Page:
Nutrient Profiles of Various Diets

Changing from a mixed diet to a Scandinavian vegetarian diet: effects on nutrient intake, food choice, meal pattern and cooking methods.

Twenty healthy, non-smoking, normal-weight omnivores volunteered for a nutrition counselling programme and changed from a mixed to a Scandinavian lactovegetarian diet. Dietary surveys were performed before and 3, 6 and 12 months after the dietary shift. The major trends when changing from a mixed diet to a lactovegetarian diet included an increase in the consumption of fruits, berries, vegetables, herbal tea and dairy products, and a decrease in the intake of biscuits and buns, sweets, alcoholic beverages, coffee and tea.

Quantitative determination of lignans and isoflavonoids in plasma of omnivorous and vegetarian women by isotope dilution gas chromatography-mass spectrometry

The first quantitative method for the determination of both lignans and isoflavonoid phytoestrogens in plasma is presented. Using ion-exchange chromatography the diphenols are separated into two fractions 1) the biologically "active" fraction containing the free compounds + mono- and disulfates and 2) the biologically "inactive" fraction containing the mono- and diglucuronides and the sulfoglucuronides. After hydrolysis the fractions are further purified by solid phase extraction and ion exchange chromatography.

Antioxidant status in long-term adherents to a strict uncooked vegan diet.

Antioxidant status was investigated in 20 Finnish middle-aged female vegans and in one male vegan who were following a strict, uncooked vegan diet ("living food diet"), by means of a dietary survey and biochemical measurements (blood concentrations of vitamins C and E and beta-carotene, and the activities of the zinc/copper-dependent superoxide dismutase and selenium-dependent glutathione peroxidase). Values were compared with those of omnivores matched for sex, age, social status, and residence.

The dietary intake of a group of vegetarian children aged 7-11 years compared with matched omnivores.

There is a lack of information concerning the diet of vegetarian children. The present study compared the dietary intake of fifty vegetarian children, aged 7-11 years, with fifty matched omnivores. Three 3 d food records were completed by each child at intervals of 6 months. The day after completing the record each child was interviewed to clarify food items and assess portion sizes. Food records were analysed using Microdiet (University of Salford). Finger-prick cholesterol and haemoglobin measurements were taken from a subsample of the group.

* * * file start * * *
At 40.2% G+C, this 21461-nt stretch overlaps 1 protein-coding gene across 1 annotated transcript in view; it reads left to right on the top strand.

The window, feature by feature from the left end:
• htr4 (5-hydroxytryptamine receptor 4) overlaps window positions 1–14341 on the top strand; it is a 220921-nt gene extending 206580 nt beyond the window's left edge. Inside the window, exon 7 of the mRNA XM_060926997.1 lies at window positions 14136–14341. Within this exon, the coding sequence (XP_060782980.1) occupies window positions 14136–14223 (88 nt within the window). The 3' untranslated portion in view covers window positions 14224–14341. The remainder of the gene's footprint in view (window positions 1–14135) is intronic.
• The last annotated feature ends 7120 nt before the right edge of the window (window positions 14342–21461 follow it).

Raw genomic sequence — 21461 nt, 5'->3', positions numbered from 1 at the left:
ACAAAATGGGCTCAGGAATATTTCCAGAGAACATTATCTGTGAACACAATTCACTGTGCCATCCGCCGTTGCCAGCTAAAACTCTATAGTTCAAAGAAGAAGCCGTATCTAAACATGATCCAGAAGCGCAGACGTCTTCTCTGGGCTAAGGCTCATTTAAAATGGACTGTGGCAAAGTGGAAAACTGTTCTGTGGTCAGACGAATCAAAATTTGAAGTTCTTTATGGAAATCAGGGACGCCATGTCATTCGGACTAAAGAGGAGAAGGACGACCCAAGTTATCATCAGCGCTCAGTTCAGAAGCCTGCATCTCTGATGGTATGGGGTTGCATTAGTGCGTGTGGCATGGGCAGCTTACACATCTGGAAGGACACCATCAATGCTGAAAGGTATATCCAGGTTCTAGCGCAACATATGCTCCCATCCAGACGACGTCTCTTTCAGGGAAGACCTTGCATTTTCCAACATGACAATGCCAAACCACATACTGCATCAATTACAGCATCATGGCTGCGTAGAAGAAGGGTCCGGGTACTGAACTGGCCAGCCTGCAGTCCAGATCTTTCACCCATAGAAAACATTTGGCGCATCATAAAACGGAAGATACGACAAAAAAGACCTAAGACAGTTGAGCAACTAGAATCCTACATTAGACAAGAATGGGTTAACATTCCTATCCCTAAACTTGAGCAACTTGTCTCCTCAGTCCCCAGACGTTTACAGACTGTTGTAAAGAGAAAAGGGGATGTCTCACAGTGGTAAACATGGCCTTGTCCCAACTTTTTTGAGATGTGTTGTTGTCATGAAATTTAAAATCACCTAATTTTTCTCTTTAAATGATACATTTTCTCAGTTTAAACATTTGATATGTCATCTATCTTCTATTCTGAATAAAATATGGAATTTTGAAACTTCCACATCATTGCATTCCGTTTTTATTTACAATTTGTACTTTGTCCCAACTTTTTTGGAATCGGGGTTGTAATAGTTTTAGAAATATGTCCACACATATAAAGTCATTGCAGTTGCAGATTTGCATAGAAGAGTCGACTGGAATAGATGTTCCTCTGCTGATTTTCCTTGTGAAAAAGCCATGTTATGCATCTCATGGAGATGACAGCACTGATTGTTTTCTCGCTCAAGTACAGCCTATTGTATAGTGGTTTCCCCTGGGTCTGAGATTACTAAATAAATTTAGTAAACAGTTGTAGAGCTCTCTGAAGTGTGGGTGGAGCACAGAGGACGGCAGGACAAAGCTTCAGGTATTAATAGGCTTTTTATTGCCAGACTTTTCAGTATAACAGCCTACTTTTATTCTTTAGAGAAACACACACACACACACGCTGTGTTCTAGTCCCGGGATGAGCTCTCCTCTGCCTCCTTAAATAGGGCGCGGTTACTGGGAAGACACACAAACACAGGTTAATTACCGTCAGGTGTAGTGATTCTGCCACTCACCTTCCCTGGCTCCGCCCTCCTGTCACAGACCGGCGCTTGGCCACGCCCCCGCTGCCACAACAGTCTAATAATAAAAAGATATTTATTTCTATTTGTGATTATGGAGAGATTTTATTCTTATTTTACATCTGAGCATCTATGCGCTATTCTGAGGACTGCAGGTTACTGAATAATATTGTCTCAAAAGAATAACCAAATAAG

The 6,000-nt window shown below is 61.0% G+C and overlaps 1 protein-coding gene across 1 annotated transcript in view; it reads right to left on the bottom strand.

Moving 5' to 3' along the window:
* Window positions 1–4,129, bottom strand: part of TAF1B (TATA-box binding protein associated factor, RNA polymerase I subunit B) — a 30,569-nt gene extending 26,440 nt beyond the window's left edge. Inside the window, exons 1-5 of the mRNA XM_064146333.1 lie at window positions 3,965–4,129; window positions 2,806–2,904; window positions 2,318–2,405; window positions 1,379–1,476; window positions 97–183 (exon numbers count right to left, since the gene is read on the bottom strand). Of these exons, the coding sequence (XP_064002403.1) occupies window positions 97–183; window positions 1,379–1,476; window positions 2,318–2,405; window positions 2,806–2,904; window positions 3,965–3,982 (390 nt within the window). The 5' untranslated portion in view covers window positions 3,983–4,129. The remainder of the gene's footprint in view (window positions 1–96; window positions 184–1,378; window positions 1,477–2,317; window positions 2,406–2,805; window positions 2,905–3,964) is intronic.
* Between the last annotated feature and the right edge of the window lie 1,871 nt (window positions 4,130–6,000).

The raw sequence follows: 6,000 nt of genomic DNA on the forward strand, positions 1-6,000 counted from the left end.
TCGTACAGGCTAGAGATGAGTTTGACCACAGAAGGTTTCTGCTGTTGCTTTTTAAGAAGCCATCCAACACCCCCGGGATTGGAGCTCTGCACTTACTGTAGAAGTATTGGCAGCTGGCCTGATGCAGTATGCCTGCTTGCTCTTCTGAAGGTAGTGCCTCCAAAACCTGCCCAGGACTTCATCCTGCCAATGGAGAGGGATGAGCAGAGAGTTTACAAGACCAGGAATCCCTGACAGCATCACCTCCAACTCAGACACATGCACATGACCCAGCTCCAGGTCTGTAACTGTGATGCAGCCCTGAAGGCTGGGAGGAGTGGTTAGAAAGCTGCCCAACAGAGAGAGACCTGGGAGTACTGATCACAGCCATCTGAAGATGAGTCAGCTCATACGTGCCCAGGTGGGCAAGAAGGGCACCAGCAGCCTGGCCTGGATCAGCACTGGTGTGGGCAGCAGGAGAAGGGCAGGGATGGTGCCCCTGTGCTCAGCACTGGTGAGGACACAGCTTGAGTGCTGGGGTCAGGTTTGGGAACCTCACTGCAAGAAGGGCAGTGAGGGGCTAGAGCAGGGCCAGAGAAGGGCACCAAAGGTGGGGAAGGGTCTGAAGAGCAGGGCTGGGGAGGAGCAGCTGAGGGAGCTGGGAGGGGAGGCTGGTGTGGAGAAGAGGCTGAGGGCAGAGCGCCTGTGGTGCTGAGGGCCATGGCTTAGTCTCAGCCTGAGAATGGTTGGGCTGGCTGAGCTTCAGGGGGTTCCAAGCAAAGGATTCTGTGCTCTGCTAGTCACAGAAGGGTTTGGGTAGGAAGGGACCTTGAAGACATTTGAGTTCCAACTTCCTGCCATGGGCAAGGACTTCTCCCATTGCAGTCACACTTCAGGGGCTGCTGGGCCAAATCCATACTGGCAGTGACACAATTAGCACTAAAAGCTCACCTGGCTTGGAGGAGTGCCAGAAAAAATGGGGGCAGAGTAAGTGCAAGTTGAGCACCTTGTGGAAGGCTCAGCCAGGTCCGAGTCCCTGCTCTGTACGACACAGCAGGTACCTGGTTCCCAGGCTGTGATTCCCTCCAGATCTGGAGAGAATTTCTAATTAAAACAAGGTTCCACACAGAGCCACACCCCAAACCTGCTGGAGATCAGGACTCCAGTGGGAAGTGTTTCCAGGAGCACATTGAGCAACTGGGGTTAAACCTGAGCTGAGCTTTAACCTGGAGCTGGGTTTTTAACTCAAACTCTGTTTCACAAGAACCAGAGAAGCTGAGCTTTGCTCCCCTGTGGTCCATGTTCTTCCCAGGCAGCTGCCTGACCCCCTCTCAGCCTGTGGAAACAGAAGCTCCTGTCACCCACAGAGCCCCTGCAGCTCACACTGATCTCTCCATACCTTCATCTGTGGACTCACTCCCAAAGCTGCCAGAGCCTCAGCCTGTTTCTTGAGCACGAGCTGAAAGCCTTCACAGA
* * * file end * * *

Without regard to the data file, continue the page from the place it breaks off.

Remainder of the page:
Dietary intakes of adolescent females consuming vegetarian, semi-vegetarian, and omnivorous diets.

PURPOSE:To determine the energy and nutrient intakes of some omnivorous and vegetarian female adolescents to compare their risk for nutrient inadequacies. METHODS:A convenience sample of 78 lacto-ovo-vegetarians (LOV), 15 semi-vegetarians (SV), and 29 omnivorous (OM) females aged 14-19 years completed three-day weighed records from which mean intakes and major food sources of energy, nutrients, and dietary fiber (as nonstarch polysaccharides (NSP)) were calculated.

Influence of vegetarian and mixed nutrition on selected haematological and biochemical parameters in children.

To evaluate the health and nutritional status of children with two different nutritional habits, the authors examined 26 vegetarians (lacto- and lacto-ovo; an average period of vegetarianism 2.8 years) and 32 individuals on mixed diet (omnivores) in the age range 11-14 years. Vegetarian children had significantly lower erythrocyte number as well as reduced levels of haemoglobin and iron compared to omnivores. The average level of iron did not reach the lower limit of the physiological range and hyposiderinemia was found in 58% of vegetarians vs 9% of omnivores.

Growth, development, and physical fitness of Flemish vegetarian children, adolescents, and young adults.

This study was designed to assess average daily dietary intakes of energy in 82 vegetarian children (group A: 6- 9-y-old girls and 6-11-y-old boys), adolescents (group B: 10- 15-y-old girls and 12-17-y-old boys), and young adults (group C: 16-30-y-old females and 18-30-y-old males) and included determination of height and weight; triceps, suprailiac, and calf skinfold thicknesses; puberty ratings; and physical fitness. Dietary energy intake was lower than recommended values in all 3 groups.

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